DOTmed Home MRI Oncology Ultrasound Molecular Imaging X-Ray Cardiology Health IT Business Affairs
News Home Parts & Service Operating Room CT Women's Health Proton Therapy Endoscopy HTMs Pediatrics
SEARCH
Current Location:
>
> This Story

starstarstarstarstar (1)
Log in or Register to rate this News Story
Forward Printable StoryPrint Comment
advertisement

 

advertisement

 

More Industry Headlines

Mobile PET relieves hardship for rural cancer patients Mobile PET isn't just good medicine, it's good business

AMA issues recommendations for accountability of AI in healthcare Aid in advancing quadruple aim

NY DOH gives green light for HealthAlliance $93 million hospital expansion Will host new centers and a new imaging department

In nuclear medicine, scanners get more sensitive, software more specific What's new in PET and SPECT?

New proton therapy center planned in Russia Investment calls for 7.5 billion rubles to bring greater cancer care to patients

Understanding the value of data analytics in HTM Helps with purchasing, keeping inventory of equipment, end-of-life decisions for devices

Installing and removing imaging equipment is no small task Expert insights on how project management is evolving

Radiologist hit with $11.5 million malpractice verdict Found negligent for missing enlarged heart diagnosis in 2009

Servicing vs. remanufacturing: finding the balance between safety and value at AAMI Experts weigh in on FDA white paper and ongoing debate

How important is protecting the patient health information (PHI) to your vendors? Outsourcing services comes with risks that must be addressed

Kinect PACS startup catches Microsoft's eye

by Brendon Nafziger , DOTmed News Associate Editor

And then there's GestSure. The idea behind the startup is simple: surgeons in the operating theater performing complicated procedures often need to consult MRI and CT images. But any time they walk over to the PACS workstation and use the keyboard or mouse to search for scans, they've left the "sterile field" and need to wash their hands and replace their gloves before returning to the patient.

However, with a Kinect-operated workstation, doctors could stay within the sterile field throughout the entire operation, waving their hands in the air to search for images remotely. This would save time for the doctor -- and the patient on the table.
Story Continues Below Advertisement

Servicing GE Nuclear Medicine equipment with OEM trained engineers

We offer full service contracts, PM contracts, rapid response, time and material,camera relocation. Nuclear medicine equipment service provider since 1975. Click or call now for more information 800 96 NUMED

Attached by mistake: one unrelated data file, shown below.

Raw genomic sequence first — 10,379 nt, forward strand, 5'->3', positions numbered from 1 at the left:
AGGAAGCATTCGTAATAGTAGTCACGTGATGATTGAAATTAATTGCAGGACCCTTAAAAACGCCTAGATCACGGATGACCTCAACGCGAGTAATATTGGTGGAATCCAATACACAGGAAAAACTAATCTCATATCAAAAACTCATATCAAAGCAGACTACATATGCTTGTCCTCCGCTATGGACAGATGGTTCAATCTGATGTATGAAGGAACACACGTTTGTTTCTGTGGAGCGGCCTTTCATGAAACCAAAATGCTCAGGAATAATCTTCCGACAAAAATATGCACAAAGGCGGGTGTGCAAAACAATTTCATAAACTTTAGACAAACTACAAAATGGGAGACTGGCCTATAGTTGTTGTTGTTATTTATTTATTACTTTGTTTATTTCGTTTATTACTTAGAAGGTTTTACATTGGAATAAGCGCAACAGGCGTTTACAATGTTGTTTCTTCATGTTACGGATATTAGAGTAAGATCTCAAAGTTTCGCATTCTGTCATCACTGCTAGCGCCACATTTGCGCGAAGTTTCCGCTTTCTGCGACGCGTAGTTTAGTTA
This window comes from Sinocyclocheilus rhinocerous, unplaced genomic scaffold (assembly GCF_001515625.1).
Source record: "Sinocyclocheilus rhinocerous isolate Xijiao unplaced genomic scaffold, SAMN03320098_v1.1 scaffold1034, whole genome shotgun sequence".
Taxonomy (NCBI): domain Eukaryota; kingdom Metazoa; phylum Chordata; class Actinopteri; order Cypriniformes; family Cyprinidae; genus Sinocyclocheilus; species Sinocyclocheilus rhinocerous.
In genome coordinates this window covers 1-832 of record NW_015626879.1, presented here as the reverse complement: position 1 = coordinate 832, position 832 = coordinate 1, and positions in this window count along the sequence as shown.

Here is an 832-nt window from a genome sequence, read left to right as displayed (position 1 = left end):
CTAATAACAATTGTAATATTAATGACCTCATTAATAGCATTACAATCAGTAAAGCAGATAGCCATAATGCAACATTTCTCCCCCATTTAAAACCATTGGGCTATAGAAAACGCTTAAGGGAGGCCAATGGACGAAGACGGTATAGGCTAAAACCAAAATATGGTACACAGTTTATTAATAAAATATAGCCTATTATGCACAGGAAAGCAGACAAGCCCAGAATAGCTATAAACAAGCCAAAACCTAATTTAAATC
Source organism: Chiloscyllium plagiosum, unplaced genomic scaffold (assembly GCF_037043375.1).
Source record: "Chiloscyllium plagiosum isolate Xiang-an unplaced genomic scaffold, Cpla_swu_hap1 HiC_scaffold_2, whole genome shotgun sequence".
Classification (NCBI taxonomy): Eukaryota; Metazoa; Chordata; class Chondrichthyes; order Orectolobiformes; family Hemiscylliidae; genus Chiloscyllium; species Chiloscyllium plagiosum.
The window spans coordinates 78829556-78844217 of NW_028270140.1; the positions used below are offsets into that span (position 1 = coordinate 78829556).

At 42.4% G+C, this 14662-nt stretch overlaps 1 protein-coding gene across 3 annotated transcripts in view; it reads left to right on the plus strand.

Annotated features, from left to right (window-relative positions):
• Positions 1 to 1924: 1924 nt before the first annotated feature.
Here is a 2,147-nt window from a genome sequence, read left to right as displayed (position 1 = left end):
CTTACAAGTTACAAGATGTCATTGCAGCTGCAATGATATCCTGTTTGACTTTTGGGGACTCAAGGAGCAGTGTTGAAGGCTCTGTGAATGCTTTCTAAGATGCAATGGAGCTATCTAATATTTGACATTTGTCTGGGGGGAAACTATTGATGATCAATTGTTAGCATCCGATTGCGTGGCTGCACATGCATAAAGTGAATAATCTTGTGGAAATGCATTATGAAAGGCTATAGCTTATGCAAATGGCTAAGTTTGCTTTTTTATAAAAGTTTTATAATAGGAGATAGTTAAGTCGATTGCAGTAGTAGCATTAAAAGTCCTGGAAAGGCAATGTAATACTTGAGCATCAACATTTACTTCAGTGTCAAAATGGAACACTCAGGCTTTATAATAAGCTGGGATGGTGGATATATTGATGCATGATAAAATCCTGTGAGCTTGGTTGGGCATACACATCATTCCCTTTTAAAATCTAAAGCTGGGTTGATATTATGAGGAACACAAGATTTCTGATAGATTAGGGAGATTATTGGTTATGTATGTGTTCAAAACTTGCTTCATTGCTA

PACS enters the picture

Tremaine, who describes himself as a serial entrepreneur, said he founded his first company while still a college student, studying mechanical engineering at University of Waterloo, in Ontario.

He said he got interested in the Kinect because of his academic research on machine vision. The Kinect, at $150 a pop, is much cheaper than similar technology in the field that was normally priced at thousands of dollars, well out of reach to all but specialists.

"When the Kinect came out, I was like, 'Oh my goodness!'" he said. "I was running around telling everybody the potential for the application."

The connection to PACS emerged during a run with company co-founders Greg Brigley, a computer engineer who worked for the past eight years at Audioscan, a hearing aid testing company, and Dr. Matt Strickland. Tremaine said after he mentioned the Kinect, Strickland, now a surgery resident at University of Toronto, brought up the problem of manipulating images during operations, a hassle he was overly familiar with.

"He was the guy standing outside the sterile field going through the PACS," Tremaine said. "I was like, that's probably solvable, and in three weeks we had a prototype. In three months, we were in the operating room."

Hardware, evidence and markets

Tremaine said the company plans to sell a complete package to customers, including the Kinect, an image processor and a feedback monitor. Once the system's launched, Tremaine estimates a quarter of the surgical markets in the U.S. and Canada could benefit from it either because they use imaging in nearly all surgeries or they use it often enough to justify the investment.

As the team works on getting the product ready, they're also trying to gather clinical evidence for it. A small proof-of-concept test was conducted in Toronto last year, and a paper based on that work is coming out in the Canadian Journal of Surgery, Tremaine said. However, he didn't know when it would be released. "Unfortunately, the academic publication cycle is quite protracted," he said.
<< Pages: 1 - 2 - 3 >>

Related:


You Must Be Logged In To Post A Comment

Advertise
Increase Your
Brand Awareness
Auctions + Private Sales
Get The
Best Price
Buy Equipment/Parts
Find The
Lowest Price
Daily News
Read The
Latest News
Directory
Browse All
DOTmed Users
Ethics on DOTmed
View Our
Ethics Program
Gold Parts Vendor Program
Receive PH
Requests
Gold Service Dealer Program
Receive RFP/PS
Requests
Healthcare Providers
See all
HCP Tools
Jobs/Training
Find/Fill
A Job
Parts Hunter +EasyPay
Get Parts
Quotes
Recently Certified
View Recently
Certified Users
Recently Rated
View Recently
Certified Users
Rental Central
Rent Equipment
For Less
Sell Equipment/Parts
Get The
Most Money
Service Technicians Forum
Find Help
And Advice
Simple RFP
Get Equipment
Quotes
Virtual Trade Show
Find Service
For Equipment
Access and use of this site is subject to the terms and conditions of our LEGAL NOTICE & PRIVACY NOTICE
Property of and Proprietary to DOTmed.com, Inc. Copyright ©2001-2019 DOTmed.com, Inc.
ALL RIGHTS RESERVED